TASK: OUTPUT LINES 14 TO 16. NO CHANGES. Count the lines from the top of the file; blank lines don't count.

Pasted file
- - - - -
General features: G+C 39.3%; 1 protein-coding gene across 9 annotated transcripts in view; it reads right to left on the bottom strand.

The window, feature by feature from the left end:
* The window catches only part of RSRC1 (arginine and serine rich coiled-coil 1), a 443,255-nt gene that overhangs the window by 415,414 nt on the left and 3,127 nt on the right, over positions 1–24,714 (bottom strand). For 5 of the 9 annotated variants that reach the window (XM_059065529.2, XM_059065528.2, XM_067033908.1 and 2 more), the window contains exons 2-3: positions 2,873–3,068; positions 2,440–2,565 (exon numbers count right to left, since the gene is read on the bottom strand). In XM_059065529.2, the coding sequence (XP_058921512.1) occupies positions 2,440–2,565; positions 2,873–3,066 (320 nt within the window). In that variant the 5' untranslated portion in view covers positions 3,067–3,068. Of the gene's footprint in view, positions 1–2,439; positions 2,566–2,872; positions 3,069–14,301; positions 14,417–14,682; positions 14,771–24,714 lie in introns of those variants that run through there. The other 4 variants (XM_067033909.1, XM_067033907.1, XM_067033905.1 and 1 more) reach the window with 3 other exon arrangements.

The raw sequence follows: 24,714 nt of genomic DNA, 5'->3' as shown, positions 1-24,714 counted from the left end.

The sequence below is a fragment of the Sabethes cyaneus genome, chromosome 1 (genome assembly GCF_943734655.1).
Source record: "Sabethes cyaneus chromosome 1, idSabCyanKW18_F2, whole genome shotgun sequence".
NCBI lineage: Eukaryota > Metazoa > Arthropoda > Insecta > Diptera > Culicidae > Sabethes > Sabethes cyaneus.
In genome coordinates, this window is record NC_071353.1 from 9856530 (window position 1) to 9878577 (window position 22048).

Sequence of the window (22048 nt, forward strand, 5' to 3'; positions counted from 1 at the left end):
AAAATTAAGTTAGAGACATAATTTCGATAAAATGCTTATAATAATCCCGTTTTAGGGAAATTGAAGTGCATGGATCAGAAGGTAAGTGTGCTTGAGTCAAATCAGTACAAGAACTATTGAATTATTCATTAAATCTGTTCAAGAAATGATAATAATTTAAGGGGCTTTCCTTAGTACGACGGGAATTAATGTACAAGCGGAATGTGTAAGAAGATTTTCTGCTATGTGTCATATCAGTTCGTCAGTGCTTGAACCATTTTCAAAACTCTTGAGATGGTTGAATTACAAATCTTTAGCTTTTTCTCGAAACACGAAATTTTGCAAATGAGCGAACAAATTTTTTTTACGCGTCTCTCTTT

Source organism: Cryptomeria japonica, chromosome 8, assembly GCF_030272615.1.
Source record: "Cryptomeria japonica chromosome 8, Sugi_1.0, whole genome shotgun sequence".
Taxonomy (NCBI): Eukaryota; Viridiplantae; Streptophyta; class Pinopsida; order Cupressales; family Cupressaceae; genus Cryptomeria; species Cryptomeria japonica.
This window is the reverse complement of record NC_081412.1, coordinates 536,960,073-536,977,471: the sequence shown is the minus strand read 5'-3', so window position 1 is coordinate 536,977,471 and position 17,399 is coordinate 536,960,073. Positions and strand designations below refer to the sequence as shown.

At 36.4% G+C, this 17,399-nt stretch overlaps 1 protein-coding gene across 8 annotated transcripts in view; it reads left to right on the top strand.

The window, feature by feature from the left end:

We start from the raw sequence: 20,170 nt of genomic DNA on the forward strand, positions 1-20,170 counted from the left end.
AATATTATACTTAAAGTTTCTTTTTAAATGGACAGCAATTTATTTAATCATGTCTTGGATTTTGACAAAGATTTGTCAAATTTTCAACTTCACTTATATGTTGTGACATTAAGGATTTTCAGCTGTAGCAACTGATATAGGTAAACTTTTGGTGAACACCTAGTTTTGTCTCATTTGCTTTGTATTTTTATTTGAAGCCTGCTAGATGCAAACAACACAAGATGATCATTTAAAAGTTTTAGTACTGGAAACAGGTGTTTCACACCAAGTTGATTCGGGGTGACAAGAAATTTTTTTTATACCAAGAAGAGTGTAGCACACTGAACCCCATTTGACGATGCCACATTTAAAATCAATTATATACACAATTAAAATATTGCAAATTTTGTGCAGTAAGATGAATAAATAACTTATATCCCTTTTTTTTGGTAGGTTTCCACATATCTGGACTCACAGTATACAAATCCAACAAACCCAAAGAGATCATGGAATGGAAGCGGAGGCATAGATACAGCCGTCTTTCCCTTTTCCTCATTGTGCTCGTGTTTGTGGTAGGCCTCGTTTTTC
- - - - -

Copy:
This window is the reverse complement of record NC_081412.1, coordinates 536,960,073-536,977,471: the sequence shown is the minus strand read 5'-3', so window position 1 is coordinate 536,977,471 and position 17,399 is coordinate 536,960,073. Positions and strand designations below refer to the sequence as shown.

At 36.4% G+C, this 17,399-nt stretch overlaps 1 protein-coding gene across 8 annotated transcripts in view; it reads left to right on the top strand.

The window, feature by feature from the left end: